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Title: Electron transport in atomically thin crystals
Author: Bandurin, Denis
ISNI:       0000 0004 6496 9267
Awarding Body: University of Manchester
Current Institution: University of Manchester
Date of Award: 2017
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This work is dedicated to electron transport in atomically thin crystals. We explore hydrodynamic effects in the electron liquid of graphene and perform a comprehensive study of electronic and optical properties of a novel 2D semiconductor - indium selenide(InSe). Graphene hosts a high quality electron system with weak phonon coupling such that electron-electron scattering can be the dominant process responsible for the establishment of local equilibrium of the electronic system above liquid nitrogen temperatures. Under these conditions, charge carriers are expected to behave as a viscous fluid with a hydrodynamic behaviour similar to classical gases or liquids. In this thesis, we aimed to reveal this hydrodynamic behaviour of the electron fluid by studying transport properties of high-quality graphene devices. To amplify the hydrodynamic effects, we used a special measurement geometry in which the current was injected into the graphene channel and the voltage was measured at the contact nearest to the injector. In this geometry we detected a negative signal which is developed as a result of the viscous drag between adjacent fluid layers, accompanied by the formation of current vortices. The magnitude of the signal allowed us to perform the first measurement of electron viscosity. In order to understand how an electron liquid enters the hydrodynamic regime we studied electron transport in graphene point contacts. We observed a drop in the point contact resistance upon increasing temperature. This drop was attributed to the interaction-induced lubrication of the point contact boundaries that was found to be strong enough to prevent momentum relaxation of charge carriers. The viscosity of the electron fluid was measured over a wide range of temperatures and at different carrier densities. Experimental data was found to be in good agreement with many-body calculations. In this work we also studied transport properties of two-dimensional InSe. We observed high electron mobility transport, quantum oscillations and a fully developed quantum Hall effect. In optical studies, we revealed that due to the crystal symmetry a monolayer InSe features suppressed recombination of electron-hole pairs.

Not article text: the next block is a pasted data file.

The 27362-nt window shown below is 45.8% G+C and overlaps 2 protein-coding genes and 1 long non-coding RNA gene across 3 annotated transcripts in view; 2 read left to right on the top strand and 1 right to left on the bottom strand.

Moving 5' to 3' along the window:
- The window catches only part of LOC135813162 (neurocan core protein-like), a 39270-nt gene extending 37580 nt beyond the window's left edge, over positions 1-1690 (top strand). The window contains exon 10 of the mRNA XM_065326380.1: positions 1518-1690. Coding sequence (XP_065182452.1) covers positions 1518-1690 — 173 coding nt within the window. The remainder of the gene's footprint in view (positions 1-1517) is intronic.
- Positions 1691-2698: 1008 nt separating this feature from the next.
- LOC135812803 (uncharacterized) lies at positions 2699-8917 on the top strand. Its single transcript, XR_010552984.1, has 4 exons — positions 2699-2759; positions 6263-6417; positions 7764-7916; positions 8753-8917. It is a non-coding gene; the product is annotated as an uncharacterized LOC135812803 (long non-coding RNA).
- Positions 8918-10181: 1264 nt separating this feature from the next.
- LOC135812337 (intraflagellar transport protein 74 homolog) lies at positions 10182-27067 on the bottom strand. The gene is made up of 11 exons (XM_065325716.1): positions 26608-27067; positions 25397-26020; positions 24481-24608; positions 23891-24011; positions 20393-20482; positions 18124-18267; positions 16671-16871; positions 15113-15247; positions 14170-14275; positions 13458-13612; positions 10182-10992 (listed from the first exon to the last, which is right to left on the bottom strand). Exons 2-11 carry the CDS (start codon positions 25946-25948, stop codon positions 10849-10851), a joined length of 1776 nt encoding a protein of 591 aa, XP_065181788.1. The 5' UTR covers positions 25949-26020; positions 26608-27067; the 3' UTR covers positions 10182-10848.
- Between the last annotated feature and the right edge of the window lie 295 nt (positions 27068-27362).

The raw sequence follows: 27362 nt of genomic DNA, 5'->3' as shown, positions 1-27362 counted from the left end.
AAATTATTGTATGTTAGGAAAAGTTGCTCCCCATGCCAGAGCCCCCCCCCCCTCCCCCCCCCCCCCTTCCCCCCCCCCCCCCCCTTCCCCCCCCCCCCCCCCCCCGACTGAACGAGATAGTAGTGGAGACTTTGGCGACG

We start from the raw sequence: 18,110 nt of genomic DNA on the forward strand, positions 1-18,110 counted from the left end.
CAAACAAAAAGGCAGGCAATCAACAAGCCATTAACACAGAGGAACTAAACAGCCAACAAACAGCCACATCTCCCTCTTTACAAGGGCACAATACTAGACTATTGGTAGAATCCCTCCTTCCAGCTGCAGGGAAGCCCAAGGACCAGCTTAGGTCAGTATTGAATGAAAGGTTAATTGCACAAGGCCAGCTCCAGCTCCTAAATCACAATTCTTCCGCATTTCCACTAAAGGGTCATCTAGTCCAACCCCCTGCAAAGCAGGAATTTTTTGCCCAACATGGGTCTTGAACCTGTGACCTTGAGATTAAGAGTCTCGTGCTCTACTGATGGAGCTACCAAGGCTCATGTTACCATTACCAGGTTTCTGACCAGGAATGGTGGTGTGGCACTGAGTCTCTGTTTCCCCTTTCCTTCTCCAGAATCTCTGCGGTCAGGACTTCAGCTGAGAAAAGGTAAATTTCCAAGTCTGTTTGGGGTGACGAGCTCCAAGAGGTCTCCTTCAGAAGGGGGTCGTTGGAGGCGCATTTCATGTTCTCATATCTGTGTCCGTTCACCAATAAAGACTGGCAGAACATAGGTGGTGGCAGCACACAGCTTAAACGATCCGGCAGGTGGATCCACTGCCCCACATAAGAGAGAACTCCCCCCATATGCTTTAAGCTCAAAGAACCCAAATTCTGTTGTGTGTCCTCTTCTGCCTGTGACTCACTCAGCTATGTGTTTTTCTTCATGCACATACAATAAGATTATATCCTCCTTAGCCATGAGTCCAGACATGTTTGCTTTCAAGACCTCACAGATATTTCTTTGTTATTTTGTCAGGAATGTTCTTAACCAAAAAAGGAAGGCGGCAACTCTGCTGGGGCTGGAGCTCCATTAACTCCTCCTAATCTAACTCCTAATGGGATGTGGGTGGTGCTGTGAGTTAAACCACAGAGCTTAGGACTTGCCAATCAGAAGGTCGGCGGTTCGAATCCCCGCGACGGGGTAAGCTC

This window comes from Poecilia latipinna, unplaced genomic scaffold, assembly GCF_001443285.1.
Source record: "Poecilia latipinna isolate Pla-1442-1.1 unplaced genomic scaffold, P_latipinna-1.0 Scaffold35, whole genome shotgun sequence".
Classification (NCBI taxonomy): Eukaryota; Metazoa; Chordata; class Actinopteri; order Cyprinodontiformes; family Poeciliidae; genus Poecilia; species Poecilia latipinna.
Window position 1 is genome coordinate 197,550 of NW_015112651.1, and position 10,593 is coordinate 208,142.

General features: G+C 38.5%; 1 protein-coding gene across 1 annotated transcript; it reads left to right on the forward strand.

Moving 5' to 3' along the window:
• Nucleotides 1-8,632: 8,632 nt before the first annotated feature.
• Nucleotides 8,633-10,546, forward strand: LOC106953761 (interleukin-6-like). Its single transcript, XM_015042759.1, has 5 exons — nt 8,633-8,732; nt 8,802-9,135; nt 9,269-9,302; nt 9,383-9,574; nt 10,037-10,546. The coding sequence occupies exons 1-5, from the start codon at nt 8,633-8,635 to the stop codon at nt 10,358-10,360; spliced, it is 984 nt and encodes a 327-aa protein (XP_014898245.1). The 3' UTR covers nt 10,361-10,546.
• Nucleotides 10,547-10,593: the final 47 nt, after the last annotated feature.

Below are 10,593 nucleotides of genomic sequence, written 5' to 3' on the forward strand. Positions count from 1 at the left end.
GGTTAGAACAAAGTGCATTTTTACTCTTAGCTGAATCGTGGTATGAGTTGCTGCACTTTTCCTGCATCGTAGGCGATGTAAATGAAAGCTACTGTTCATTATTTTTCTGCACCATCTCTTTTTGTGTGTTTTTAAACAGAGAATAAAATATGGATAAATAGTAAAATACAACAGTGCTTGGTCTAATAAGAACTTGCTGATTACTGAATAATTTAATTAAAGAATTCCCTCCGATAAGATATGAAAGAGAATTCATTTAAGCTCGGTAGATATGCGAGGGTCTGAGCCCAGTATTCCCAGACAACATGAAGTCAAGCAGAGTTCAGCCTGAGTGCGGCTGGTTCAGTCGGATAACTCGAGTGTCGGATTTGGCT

Supervisor: Not available Sponsor: Not available
Qualification Name: Thesis (Ph.D.) Qualification Level: Doctoral
EThOS ID:  DOI: Not available
Keywords: Graphene ; Electron transport ; 2D materials